“Do not be afraid; for behold, I bring you good news of great joy that will be for all the people; for today in the city of David there has been born for you a Savior, who is Christ the Lord. This will be a sign for you: you will find a baby wrapped in swaddling cloths and lying in a manger” (Luke 2:10-12).
The angel who heralded the birth of Jesus, told the shepherds that they would find this newborn babe, who is Christ the Lord, wrapped in swaddling cloths and laying in cow’s feed trough.
Swaddling babies was the common practice when Jesus was born. A baby was wrapped tightly in strips of cloth that would keep their arms and their legs from flailing about, while also giving them a sense of security like they felt in the confines of their mother’s womb.
I remember a time, when I was eight years old, that I saw, for the first time, an American Indian infant on a cradle board. I was spellbound as I looked at that baby, swaddled and then wrapped in a canvas covering that was laced from head to toe. The cradle board was equipped with shoulder straps whereby the mother could wear it like a backpack. For in days gone by, this allowed the mother to keep on with her daily chores without worrying that her baby would crawl away.
During this Christmas season I have come to see the swaddling cloths in which the baby Jesus was wrapped as a metaphor of His entire earthly existence. How so you might ask.
Philippians 2:5-7 says, “Have this attitude in yourselves which was also in Christ Jesus, who, although He existed in the form of God, did not regard equality with God a thing to be grasped, but emptied Himself, taking the form of a bond-servant, and being made in the likeness of men.”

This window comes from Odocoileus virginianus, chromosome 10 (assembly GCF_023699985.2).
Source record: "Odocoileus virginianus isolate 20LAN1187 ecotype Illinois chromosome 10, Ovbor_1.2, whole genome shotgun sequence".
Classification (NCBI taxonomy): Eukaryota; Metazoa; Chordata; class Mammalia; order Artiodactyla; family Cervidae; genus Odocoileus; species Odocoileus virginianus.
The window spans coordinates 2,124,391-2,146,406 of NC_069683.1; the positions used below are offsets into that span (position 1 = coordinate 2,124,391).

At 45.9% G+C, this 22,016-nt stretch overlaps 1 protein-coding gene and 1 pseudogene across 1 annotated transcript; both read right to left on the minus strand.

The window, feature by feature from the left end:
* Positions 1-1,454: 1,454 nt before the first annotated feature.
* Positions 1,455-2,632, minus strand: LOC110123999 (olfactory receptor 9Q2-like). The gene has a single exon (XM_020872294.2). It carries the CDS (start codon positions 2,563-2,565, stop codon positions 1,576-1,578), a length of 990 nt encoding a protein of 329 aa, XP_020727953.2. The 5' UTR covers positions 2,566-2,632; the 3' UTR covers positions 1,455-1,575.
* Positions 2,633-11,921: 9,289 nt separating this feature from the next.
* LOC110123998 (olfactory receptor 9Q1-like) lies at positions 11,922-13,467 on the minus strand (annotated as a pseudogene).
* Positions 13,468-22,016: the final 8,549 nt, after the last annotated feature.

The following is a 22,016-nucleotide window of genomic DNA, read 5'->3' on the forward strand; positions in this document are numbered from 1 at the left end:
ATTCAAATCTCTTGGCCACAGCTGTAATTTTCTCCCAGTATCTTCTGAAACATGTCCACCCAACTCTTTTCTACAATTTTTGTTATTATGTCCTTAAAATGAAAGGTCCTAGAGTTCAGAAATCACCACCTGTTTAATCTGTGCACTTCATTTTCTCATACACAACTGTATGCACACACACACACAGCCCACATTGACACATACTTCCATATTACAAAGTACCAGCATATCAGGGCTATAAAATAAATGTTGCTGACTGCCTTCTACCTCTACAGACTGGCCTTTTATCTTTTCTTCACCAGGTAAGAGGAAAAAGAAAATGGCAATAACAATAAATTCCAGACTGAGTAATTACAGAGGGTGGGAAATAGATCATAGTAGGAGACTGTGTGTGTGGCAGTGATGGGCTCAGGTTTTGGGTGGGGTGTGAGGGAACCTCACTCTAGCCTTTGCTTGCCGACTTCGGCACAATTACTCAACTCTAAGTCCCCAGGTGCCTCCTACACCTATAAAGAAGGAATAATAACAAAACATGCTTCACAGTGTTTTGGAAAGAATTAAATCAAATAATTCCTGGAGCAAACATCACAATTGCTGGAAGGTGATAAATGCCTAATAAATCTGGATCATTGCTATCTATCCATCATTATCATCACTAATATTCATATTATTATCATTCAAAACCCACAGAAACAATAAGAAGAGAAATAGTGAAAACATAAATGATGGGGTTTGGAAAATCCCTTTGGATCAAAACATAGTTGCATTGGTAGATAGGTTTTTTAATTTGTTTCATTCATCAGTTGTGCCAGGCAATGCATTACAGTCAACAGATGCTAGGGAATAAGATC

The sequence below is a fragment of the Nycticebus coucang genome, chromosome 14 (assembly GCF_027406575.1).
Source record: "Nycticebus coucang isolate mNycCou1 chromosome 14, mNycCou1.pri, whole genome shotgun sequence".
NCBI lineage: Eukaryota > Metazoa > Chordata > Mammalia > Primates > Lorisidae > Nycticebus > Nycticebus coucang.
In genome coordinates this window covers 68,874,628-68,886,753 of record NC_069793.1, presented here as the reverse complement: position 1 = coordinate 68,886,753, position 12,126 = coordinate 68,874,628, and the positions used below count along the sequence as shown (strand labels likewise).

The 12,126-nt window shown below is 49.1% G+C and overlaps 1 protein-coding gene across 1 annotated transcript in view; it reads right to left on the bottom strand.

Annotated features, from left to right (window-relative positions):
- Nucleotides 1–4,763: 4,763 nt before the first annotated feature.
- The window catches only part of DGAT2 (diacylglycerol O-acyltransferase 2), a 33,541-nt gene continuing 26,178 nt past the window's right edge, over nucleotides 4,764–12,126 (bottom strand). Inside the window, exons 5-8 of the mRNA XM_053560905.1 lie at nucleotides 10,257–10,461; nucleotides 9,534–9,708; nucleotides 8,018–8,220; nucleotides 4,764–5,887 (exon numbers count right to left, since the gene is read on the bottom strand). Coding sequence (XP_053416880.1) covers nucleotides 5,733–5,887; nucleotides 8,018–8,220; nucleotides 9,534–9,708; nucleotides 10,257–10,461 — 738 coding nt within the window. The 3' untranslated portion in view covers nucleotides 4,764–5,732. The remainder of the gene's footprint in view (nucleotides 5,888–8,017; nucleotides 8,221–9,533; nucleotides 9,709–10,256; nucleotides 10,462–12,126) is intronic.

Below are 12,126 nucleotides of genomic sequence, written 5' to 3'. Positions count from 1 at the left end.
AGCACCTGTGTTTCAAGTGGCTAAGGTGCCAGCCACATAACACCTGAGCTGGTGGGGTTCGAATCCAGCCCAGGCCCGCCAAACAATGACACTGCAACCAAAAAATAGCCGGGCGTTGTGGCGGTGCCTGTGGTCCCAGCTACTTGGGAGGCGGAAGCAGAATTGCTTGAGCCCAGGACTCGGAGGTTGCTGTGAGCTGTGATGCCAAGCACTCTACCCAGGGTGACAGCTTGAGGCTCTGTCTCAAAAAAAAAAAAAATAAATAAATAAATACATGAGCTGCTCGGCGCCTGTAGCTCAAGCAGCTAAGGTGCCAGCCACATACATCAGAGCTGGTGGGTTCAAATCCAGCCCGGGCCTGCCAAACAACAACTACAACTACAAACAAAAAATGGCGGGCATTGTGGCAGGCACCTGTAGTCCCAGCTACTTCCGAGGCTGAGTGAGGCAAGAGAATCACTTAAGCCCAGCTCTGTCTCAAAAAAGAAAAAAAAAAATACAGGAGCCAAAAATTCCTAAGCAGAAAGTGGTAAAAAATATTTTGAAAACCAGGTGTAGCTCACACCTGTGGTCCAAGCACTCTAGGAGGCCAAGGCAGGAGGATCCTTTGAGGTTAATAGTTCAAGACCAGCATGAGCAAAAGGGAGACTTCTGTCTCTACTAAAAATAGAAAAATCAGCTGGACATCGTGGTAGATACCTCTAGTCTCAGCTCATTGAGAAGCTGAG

In coming to this earth, God the Son, second person of the Trinity, divested Himself of all His divine prerogatives and privileges. He then put on a suit of flesh and bone, as He entered this world in the person of a newborn baby boy. In that very act, the Creator of the universe, voluntarily limited Himself to the confines of time and space. The very one who had filled the cosmos with His presence became confined (swaddled, if you would) in the tiny body of a newborn infant. And, for the next 33 years He would know that confinement until He once again took His rightful place in heaven following His resurrection from the dead.
These voluntary limitations also subjected the Son of God to the possibility of death, the very reason for which this baby, Immanuel, had been born. And die, He did, but when He offered up His sinless life as an offering for the sins of the world, the grave could not hold Him.
I pray that God would open our eyes and let see as we have never seen before, the mystery and the wonder of His indescribable gift to mankind for their salvation. Might we know and be convinced to the core of our being that Bethlehem’s baby is indeed Immanuel, God with us.